Marytrini and Duberli are among those who responded to the case of Yunieski “Yuni” Carey Herrera, a trans woman and well-known activist and performer from Cuba who was murdered inside her downtown Miami apartment last November. Carey’s boyfriend, who had previously been charged with domestic violence, has been charged with murder.

“That was an ongoing situation,” noted Duberli. “It’s not the only case. There are lots of cases like that.”

Duberli noted a gay man in Miami Beach was killed by his partner the same week.

“There are lots of crimes that happen to our community that never gets to the news,” he said. “We got those cases here because of what we do.”

Yunieski “Yuni” Carey Herrera was murdered in her downtown Miami apartment in November 2020. (Photo courtesy of social media)

 

 

 

 

 

 

 

 

 

 

 

 

 

 

 

 

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Patrick O’Connell, acclaimed AIDS activist, dies at 67

Played key role in creating red ribbon for awareness

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Activist Patrick O’Connell was instrumental in creating the red ribbon to promote AIDS awareness. (Photo courtesy of Allen Frame; courtesy Visual AIDS)

Patrick O’Connell, a founding director of the New York City-based AIDS advocacy group Visual AIDS who played a lead role in developing the internationally recognized display of an inverted, V-shaped red ribbon as a symbol of AIDS advocacy, died on March 23 at a Manhattan hospital from AIDS-related causes, according to the New York Times. He was 67.

Visual AIDS said in a statement that O’Connell held the title of founding director of the organization from 1980 to 1995.

During those years, according to the statement and others who knew him, O’Connell was involved in the group’s widely recognized and supported efforts to use art and artist’s works to advocate in support of people with HIV/AIDS and efforts to curtail the epidemic that had a devastating impact on the art world.

Thanks to a grant from the Art Matters foundation, Visual AIDS was able to retain O’Connell as its first paid staff member in 1990, the group said in its statement.

“Armed with a fax machine and an early Macintosh computer, Patrick helped Visual AIDS grow from a volunteer group to a sustainable non-profit organization,” the statement says. “A passionate spokesperson for the organization, he helped projects like Day Without Art, Night Without Light, and the Red Ribbon reach thousands of people and organizations across the world,” the group says in its statement.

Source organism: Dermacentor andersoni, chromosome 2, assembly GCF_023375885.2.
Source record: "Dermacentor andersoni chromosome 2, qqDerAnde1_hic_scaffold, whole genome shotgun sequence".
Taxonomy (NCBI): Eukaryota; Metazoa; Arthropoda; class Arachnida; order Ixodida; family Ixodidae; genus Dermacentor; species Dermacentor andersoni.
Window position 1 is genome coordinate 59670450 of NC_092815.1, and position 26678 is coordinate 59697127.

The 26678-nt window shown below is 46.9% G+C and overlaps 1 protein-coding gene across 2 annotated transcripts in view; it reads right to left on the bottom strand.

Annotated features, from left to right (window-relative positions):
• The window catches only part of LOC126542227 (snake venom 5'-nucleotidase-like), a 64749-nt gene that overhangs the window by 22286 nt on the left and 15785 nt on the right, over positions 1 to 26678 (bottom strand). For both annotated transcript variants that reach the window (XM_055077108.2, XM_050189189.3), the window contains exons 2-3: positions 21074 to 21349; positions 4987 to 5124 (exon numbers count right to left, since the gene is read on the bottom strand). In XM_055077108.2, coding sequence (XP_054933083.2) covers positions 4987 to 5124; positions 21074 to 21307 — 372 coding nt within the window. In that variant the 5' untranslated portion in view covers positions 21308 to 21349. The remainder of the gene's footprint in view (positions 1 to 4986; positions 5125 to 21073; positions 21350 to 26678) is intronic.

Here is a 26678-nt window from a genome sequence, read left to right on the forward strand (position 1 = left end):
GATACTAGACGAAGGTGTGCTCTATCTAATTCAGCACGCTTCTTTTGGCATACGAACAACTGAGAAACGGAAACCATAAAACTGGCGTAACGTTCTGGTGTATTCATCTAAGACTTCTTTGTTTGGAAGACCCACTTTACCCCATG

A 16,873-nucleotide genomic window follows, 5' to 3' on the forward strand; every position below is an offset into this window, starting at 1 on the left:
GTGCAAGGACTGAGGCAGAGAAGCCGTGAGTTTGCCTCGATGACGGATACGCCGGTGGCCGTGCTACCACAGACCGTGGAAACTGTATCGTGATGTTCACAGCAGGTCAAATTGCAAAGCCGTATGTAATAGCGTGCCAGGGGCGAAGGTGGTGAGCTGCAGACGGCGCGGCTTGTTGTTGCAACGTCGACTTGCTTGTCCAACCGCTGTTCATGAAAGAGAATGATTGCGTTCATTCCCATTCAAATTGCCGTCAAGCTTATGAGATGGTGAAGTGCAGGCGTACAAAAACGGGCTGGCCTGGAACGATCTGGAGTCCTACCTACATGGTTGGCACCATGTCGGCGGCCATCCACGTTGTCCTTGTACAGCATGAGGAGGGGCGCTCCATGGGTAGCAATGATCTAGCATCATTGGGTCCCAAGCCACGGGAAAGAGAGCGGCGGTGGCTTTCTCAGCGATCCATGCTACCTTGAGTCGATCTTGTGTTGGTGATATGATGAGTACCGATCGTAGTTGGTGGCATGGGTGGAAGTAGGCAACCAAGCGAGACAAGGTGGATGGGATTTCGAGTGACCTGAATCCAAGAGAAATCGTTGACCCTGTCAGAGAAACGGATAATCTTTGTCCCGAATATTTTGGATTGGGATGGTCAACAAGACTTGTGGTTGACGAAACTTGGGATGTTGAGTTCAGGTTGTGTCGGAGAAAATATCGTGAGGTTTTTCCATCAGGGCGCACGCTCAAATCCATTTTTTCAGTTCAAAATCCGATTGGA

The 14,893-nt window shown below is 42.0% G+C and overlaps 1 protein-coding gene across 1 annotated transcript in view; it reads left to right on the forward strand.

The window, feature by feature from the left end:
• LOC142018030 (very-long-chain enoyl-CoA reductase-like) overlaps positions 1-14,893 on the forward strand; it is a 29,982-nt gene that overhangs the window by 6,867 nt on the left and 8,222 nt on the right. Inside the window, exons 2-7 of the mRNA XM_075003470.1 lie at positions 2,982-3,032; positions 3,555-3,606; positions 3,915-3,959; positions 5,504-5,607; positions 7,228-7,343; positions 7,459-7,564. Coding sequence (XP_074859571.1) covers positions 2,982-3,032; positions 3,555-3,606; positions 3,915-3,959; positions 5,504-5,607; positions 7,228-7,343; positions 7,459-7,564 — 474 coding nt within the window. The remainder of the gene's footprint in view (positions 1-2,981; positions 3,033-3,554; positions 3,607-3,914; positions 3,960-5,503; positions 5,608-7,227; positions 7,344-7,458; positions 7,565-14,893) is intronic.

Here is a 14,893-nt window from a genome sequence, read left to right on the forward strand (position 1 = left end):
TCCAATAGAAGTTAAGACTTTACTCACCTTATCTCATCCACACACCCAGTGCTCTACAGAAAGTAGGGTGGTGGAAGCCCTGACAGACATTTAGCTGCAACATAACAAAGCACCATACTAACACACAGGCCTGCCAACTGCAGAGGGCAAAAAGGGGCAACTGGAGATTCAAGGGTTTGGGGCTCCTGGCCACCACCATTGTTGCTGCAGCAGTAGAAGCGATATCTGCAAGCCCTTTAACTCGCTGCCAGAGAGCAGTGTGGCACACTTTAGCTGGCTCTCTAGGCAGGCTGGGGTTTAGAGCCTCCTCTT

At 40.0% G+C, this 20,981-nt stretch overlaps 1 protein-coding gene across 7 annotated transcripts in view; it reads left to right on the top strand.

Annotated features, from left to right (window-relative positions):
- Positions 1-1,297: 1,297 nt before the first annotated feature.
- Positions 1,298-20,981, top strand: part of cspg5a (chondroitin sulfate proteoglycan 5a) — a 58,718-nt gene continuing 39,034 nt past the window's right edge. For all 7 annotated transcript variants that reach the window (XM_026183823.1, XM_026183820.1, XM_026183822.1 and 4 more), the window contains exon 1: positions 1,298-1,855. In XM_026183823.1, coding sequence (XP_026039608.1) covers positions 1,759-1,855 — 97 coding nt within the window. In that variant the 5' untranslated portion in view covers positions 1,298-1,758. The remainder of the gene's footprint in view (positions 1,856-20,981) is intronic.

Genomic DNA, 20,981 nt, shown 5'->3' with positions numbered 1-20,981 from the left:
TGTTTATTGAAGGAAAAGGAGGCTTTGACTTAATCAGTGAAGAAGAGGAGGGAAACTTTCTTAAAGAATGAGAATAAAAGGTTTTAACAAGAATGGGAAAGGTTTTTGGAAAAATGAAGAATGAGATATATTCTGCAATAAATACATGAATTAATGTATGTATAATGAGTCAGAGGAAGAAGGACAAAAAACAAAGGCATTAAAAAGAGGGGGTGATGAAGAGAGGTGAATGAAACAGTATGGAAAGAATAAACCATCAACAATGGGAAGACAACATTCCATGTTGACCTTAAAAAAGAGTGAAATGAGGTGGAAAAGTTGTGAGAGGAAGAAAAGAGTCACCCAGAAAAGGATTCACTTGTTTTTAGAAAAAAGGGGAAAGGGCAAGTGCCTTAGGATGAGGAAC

“We were living in a war zone,” the statement quoted O’Connell as saying in a 2011 interview with the Long Island newspaper Newsday. “But it was like a war that was some kind of deep secret only we knew about,” O’Connell said in the interview. “Thousands were dying of AIDS. We felt we had to respond with a visible expression,” he told the newspaper.

With O’Connell’s help, Visual AIDS in 1989 organized the first annual Day Without Art in which dozens of galleries and museums in New York and other cities covered art works with black cloths to symbolize the mourning of those who died of AIDS. Among those participating were the Brooklyn Museum, the J. Paul Getty Museum in Los Angeles, and the Metropolitan Museum of Art in New York, which replaced a Picasso painting with a “somber informational placard,” according to the New York Times.

In 1990 O’Connell helped Visual AIDS organize the first Night Without Light, which was held at the time of World AIDS Day. New York City’s skyscraper buildings, bridges, monuments, and Broadway theaters turned off their lights for 15 minutes to commemorate people who lost their lives to AIDS, the New York Times reported.

In the kickoff of its Red Ribbon Project in 1991, McConnell helped organize volunteers to join “ribbon bees” in which thousands of the ribbons were cut and folded for distribution around the city, the Times reports. Those who knew McConnell said he also arranged for his team of volunteers to call Broadway theaters and producers of the upcoming Tony Awards television broadcast to have participants and theater goers display the red ribbons on their clothes.

Among those displaying a red ribbon on his label at the Tony Awards broadcast was actor Jeremy Irons, who was one of the hosts. In later years, large numbers of celebrities followed the practice of wearing the red ribbon, and in 1993 the U.S. Postal Service issued a red ribbon stamp.

The Times reports that O’Connell was born and raised in Manhattan, where he attended Fordham Preparatory School and later graduated from Trinity College in Hartford, Conn., in 1973 with a bachelor’s degree in history. According to Visual AIDS, O’Connell served as director of the Hallwalls arts center in Buffalo, N.Y. from 1977 to 1978 before returning to New York City to work for a gallery called Artists Space.

The Times reports that O’Connell learned in the middle 1980s that he had contracted AIDS and began a regimen of early AIDS treatment with a cocktail of over 30 pills a day. His involvement with Visual AIDS, which began in 1989, ended on an active basis in 1995 when his health worsened, the Times reports.

As one of the last remaining survivors of his New York contemporaries who had HIV beginning in the 1980s, O’Connell continued in his strong support for AIDS-related causes through 2000s and beyond, people who knew him said.
Visual AIDS says it is gathering remembrances and photos for a tribute post for O’Connell on its website. It has invited people to share their memories of him by sending written contributions and images via email to: [email protected].